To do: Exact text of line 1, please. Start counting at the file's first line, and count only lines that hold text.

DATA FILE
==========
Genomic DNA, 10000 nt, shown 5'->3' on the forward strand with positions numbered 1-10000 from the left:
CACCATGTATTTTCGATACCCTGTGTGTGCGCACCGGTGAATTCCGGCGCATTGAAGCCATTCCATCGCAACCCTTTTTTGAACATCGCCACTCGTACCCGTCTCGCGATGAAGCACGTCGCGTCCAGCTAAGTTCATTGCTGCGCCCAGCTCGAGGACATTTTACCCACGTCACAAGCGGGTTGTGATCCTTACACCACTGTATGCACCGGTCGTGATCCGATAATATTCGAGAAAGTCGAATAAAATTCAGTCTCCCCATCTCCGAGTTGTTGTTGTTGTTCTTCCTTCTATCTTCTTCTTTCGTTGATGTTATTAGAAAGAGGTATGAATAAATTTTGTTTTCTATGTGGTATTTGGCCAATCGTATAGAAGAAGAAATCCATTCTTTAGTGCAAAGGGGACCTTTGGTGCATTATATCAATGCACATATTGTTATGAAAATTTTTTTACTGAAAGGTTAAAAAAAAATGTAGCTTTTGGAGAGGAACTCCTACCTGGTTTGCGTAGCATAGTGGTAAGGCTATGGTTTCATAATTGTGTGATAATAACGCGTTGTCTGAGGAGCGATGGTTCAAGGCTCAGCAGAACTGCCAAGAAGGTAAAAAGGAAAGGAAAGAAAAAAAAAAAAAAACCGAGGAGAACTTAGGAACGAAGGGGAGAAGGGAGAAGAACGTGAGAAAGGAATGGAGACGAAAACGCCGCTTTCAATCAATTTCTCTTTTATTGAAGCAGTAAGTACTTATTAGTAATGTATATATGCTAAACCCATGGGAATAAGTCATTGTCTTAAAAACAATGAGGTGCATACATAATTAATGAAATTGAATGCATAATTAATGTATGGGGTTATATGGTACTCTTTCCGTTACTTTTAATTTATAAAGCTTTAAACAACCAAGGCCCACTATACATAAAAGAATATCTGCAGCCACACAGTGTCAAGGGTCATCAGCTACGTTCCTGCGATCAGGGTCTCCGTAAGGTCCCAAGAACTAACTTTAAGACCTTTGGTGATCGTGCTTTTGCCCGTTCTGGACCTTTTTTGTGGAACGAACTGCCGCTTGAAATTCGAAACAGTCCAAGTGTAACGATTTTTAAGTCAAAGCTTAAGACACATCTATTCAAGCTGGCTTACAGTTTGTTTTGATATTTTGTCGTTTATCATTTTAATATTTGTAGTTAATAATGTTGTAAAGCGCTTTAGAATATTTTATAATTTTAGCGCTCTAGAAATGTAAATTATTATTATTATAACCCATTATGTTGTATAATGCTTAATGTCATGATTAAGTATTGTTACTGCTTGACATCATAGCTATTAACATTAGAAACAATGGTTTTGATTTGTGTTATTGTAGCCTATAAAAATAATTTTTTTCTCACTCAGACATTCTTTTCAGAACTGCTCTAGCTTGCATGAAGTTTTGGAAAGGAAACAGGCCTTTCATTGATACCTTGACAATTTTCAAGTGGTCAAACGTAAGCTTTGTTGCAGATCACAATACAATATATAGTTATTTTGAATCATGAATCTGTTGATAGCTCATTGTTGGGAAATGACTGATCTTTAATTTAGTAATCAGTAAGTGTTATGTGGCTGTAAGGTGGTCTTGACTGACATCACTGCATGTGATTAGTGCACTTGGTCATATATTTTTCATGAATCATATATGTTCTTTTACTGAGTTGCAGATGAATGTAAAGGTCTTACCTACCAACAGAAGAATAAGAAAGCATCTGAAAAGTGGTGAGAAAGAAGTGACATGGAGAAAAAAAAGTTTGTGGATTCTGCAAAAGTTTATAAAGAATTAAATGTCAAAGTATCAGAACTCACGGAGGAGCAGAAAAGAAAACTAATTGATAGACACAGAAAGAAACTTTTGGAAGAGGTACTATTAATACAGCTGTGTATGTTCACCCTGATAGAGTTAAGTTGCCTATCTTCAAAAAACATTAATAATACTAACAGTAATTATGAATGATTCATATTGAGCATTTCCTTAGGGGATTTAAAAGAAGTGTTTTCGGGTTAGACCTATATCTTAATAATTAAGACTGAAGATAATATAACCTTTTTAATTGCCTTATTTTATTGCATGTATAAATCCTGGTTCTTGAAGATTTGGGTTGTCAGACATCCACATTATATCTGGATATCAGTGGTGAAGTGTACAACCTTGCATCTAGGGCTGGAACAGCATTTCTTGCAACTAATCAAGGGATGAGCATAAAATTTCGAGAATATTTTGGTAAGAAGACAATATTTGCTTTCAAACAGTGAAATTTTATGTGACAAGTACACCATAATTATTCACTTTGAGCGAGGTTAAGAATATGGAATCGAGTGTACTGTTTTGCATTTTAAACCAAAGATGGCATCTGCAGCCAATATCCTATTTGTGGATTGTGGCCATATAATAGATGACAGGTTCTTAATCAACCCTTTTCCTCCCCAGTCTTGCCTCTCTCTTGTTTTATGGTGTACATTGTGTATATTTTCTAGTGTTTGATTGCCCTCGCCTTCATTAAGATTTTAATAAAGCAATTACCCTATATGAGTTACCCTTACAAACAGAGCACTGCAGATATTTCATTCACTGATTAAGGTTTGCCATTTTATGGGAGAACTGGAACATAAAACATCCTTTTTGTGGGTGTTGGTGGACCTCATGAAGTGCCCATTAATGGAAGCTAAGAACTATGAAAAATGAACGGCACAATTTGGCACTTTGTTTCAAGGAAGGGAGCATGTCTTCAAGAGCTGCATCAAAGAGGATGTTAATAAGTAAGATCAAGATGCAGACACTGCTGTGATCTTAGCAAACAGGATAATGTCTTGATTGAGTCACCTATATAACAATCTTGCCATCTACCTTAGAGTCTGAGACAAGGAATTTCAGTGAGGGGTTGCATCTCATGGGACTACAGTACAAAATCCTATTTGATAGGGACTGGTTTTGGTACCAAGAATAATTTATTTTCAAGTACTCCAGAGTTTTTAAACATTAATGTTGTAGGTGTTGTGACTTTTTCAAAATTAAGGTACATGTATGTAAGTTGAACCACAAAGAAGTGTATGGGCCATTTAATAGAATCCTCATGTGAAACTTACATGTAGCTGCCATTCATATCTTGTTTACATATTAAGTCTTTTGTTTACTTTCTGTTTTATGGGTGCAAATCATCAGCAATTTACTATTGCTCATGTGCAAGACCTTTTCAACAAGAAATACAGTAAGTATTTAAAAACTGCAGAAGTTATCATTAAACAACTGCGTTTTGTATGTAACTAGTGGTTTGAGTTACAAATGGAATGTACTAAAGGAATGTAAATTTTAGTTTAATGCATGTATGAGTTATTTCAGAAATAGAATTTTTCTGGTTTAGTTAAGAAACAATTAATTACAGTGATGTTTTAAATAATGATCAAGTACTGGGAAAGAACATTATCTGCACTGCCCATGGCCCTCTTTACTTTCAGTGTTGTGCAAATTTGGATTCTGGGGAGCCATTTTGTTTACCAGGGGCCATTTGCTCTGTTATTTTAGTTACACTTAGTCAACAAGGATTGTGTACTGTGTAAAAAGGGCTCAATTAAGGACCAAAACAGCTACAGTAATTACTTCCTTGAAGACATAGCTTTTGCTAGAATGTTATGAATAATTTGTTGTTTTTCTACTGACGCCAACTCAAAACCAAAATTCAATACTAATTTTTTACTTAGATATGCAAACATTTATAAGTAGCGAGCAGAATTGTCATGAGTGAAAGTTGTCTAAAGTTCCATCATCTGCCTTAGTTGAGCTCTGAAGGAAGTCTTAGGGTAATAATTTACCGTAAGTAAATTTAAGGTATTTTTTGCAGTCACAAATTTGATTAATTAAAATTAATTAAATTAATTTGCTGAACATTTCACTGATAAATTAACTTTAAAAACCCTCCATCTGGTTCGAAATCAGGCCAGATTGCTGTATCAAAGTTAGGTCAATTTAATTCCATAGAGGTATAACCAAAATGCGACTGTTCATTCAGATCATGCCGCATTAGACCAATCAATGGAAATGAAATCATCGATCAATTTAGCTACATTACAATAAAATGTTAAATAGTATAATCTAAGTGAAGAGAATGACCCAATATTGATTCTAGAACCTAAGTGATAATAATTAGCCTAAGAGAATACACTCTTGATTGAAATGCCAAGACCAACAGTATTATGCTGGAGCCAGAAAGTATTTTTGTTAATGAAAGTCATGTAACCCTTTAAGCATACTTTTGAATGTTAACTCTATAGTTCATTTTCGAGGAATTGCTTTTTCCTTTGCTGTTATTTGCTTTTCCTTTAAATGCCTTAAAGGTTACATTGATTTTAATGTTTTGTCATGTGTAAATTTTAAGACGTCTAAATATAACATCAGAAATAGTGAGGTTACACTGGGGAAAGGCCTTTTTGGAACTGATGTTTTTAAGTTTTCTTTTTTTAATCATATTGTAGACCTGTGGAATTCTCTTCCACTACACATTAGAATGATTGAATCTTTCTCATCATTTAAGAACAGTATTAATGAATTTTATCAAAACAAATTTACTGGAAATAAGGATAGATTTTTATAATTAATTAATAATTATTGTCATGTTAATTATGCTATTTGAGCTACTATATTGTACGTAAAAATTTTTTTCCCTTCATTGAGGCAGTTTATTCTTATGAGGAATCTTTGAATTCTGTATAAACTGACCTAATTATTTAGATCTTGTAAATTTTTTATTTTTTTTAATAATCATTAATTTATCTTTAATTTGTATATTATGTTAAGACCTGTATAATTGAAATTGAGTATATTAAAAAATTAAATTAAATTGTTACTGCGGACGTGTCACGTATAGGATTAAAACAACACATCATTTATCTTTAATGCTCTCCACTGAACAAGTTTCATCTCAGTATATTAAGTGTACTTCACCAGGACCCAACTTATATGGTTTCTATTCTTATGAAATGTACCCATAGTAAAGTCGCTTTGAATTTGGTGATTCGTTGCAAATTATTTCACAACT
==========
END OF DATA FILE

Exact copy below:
Genomic DNA, 10000 nt, shown 5'->3' on the forward strand with positions numbered 1-10000 from the left: